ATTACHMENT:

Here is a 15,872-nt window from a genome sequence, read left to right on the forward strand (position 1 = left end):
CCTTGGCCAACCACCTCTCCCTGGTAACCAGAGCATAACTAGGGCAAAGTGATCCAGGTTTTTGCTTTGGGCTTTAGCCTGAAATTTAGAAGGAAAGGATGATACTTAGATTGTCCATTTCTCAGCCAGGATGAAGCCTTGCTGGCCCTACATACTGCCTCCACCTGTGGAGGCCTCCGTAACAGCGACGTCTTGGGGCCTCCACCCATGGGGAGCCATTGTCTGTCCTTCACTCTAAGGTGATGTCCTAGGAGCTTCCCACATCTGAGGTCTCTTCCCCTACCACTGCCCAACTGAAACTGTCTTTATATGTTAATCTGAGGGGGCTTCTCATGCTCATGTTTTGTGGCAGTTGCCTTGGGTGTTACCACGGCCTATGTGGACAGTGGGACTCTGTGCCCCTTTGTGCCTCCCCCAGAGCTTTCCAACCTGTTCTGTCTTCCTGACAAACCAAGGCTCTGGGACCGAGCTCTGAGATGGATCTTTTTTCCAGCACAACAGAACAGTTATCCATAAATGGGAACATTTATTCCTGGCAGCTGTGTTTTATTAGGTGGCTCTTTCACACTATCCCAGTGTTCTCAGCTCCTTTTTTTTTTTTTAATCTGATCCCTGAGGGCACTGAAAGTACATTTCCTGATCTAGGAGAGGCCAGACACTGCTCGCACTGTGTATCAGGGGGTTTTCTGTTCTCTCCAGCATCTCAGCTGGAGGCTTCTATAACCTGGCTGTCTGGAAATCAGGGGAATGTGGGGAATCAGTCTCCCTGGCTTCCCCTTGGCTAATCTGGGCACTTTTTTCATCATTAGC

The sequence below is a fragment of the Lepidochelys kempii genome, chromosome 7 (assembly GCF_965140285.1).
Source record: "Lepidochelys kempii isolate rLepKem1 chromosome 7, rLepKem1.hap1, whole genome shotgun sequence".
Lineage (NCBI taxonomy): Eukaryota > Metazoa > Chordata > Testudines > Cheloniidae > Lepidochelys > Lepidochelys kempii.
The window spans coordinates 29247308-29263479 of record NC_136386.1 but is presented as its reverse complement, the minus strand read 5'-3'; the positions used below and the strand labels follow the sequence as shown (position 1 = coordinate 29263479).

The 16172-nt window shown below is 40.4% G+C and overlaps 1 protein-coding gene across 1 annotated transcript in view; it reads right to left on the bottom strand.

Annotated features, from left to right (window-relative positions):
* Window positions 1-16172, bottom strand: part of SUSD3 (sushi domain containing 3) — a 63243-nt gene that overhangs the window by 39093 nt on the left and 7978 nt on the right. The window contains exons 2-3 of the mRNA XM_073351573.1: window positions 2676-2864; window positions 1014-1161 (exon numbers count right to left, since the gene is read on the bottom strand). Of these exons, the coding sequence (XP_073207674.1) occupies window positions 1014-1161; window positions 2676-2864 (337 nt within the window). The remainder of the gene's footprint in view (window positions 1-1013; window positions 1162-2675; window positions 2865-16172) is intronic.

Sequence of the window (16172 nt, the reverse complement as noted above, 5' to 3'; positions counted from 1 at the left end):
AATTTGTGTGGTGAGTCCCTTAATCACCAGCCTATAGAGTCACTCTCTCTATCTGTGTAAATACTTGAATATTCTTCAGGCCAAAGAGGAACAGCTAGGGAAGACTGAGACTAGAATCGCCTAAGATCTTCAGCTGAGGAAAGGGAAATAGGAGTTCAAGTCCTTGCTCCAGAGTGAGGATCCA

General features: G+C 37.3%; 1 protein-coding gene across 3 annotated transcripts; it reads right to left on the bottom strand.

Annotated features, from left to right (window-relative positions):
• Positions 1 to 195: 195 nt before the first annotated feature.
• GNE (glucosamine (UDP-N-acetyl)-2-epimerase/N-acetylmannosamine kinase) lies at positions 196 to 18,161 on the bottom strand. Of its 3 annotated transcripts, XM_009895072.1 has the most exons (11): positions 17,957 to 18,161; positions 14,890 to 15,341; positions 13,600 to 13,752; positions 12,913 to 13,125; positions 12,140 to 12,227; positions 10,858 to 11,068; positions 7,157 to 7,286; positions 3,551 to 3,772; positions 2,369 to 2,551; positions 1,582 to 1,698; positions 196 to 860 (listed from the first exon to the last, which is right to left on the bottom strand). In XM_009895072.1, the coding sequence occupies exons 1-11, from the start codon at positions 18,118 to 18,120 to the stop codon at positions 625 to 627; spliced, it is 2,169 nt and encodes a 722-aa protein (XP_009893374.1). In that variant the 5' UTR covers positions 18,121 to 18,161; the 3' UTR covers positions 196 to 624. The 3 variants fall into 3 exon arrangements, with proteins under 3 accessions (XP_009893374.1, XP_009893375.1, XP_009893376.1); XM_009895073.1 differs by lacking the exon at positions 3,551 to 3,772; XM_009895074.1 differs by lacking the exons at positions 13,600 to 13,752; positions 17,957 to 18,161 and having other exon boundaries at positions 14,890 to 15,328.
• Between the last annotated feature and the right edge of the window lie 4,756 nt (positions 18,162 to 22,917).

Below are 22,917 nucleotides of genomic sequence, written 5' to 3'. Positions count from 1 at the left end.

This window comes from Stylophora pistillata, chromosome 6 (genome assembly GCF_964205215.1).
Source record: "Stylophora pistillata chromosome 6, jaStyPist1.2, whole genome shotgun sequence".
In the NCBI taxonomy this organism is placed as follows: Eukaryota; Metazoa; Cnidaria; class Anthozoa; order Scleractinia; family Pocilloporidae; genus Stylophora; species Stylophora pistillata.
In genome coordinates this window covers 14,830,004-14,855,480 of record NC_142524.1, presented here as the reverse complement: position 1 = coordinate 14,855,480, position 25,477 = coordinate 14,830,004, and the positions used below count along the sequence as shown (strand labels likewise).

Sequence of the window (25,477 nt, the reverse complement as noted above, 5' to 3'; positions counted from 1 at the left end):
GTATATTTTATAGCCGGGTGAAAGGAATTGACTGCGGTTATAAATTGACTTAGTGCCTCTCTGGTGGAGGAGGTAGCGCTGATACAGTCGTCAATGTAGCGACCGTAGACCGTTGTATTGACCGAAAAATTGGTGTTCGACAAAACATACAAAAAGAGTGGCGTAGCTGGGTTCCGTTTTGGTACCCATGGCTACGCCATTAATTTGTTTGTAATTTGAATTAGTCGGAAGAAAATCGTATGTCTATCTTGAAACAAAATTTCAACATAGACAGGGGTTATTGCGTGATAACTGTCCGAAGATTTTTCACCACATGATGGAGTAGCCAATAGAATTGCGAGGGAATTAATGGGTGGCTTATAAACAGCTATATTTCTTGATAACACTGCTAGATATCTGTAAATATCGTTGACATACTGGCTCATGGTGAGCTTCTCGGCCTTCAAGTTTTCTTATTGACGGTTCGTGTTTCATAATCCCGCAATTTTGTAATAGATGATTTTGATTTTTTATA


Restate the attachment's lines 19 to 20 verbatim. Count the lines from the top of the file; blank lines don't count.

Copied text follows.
Source record: "Stylophora pistillata chromosome 6, jaStyPist1.2, whole genome shotgun sequence".
In the NCBI taxonomy this organism is placed as follows: Eukaryota; Metazoa; Cnidaria; class Anthozoa; order Scleractinia; family Pocilloporidae; genus Stylophora; species Stylophora pistillata.